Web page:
No new outbreaks of lumpy skin disease were reported in south-eastern Europe in 2019, meaning that most of the region has now been clear of the disease since 2016. The mass vaccination campaign supported by the European Commission continued in south-eastern Europe in 2019, covering more than 1.8 million cattle, EFSA’s latest report on the status of the disease shows.
However, an increased number of outbreaks were reported in Turkey compared to 2017 and 2018, including outbreaks in the west of the country close to Greece, which poses a risk of spread to south-eastern Europe.
There are a number of reasons for the worsening situation in Turkey, including use of a vaccine that may not be completely effective, EFSA says. There were also an increased number of outbreaks in Russia in 2019, again suggesting that the vaccine being used there may be unsuitable.
Lumpy skin disease also spread to eastern Asia last year, with China, Bangladesh and India affected for the first time, substantially increasing the global spread of the virus.
Another significant development was the re-emergence of lumpy skin disease in Israel, after vaccination was made voluntary. This shows that if the virus is still circulating in the region and/or in neighbouring countries, reduced protection can lead to re-emergence of the disease.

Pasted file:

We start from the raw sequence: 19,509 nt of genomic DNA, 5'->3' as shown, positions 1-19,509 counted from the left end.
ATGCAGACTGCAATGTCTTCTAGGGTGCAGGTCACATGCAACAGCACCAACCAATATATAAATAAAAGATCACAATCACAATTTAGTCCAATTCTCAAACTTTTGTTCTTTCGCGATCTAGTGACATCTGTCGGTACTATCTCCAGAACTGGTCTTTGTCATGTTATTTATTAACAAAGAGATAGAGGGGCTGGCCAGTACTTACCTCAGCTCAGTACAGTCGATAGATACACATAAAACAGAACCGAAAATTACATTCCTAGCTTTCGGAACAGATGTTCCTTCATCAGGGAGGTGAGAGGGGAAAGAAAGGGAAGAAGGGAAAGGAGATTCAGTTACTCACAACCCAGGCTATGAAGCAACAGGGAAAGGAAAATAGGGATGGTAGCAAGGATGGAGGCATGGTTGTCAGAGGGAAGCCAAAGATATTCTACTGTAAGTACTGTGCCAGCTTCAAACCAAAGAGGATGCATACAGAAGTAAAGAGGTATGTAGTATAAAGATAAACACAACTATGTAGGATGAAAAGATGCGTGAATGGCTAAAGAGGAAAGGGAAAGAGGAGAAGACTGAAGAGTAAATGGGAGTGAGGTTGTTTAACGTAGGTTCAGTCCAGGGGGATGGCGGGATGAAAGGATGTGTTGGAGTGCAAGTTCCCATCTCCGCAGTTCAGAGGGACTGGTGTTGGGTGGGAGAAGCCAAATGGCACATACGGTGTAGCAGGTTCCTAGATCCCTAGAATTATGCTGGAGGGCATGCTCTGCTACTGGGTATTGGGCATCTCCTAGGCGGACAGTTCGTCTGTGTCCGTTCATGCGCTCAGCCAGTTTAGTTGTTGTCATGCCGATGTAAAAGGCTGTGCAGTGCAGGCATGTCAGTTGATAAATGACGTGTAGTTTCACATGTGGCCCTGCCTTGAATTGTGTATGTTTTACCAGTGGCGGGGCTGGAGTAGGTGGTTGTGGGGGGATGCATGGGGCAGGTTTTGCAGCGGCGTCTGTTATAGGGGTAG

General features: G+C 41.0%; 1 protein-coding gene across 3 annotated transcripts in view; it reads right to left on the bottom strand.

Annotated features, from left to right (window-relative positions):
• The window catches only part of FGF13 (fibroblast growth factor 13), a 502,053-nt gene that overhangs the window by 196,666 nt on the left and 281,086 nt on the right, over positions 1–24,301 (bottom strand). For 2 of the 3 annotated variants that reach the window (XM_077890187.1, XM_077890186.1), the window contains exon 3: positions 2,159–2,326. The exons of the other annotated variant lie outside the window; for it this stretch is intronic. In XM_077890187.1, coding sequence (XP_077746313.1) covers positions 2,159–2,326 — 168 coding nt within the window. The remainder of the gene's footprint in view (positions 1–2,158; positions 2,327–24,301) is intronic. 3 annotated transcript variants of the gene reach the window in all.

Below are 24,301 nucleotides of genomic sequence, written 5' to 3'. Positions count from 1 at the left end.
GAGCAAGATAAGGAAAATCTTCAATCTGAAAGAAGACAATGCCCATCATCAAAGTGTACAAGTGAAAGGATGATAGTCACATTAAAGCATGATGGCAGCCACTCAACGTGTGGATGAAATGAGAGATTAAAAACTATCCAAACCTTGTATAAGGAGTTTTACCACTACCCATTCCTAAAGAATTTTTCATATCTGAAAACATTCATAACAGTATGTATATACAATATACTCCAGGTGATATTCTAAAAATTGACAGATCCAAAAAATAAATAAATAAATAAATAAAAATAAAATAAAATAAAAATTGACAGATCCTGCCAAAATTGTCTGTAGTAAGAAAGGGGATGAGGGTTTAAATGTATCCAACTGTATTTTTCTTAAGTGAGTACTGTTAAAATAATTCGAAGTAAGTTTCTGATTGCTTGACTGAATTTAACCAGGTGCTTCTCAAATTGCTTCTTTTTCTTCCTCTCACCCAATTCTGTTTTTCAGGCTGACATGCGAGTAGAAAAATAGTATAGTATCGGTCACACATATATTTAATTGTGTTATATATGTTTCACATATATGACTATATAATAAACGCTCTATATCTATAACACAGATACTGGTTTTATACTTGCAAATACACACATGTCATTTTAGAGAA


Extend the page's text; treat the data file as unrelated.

EFSA recommends that countries considering stopping vaccination programmes or making them voluntary should put contingency plans in place and possibly stockpile vaccines to be able to react quickly to re-emergence. They should also carry out surveillance of cattle herds to detect any possible re-emergence and to prove disease freedom. Awareness of possible LSD re-introduction should be raised and maintained, particularly in at-risk areas.
LSD is a viral disease of cattle that reached Greece via Turkey in late 2015. The disease returned in the spring of 2016, leading to outbreaks in Greece, Bulgaria, North Macedonia, Serbia, Kosovo, Albania and Montenegro. A regional vaccination programme started in 2016.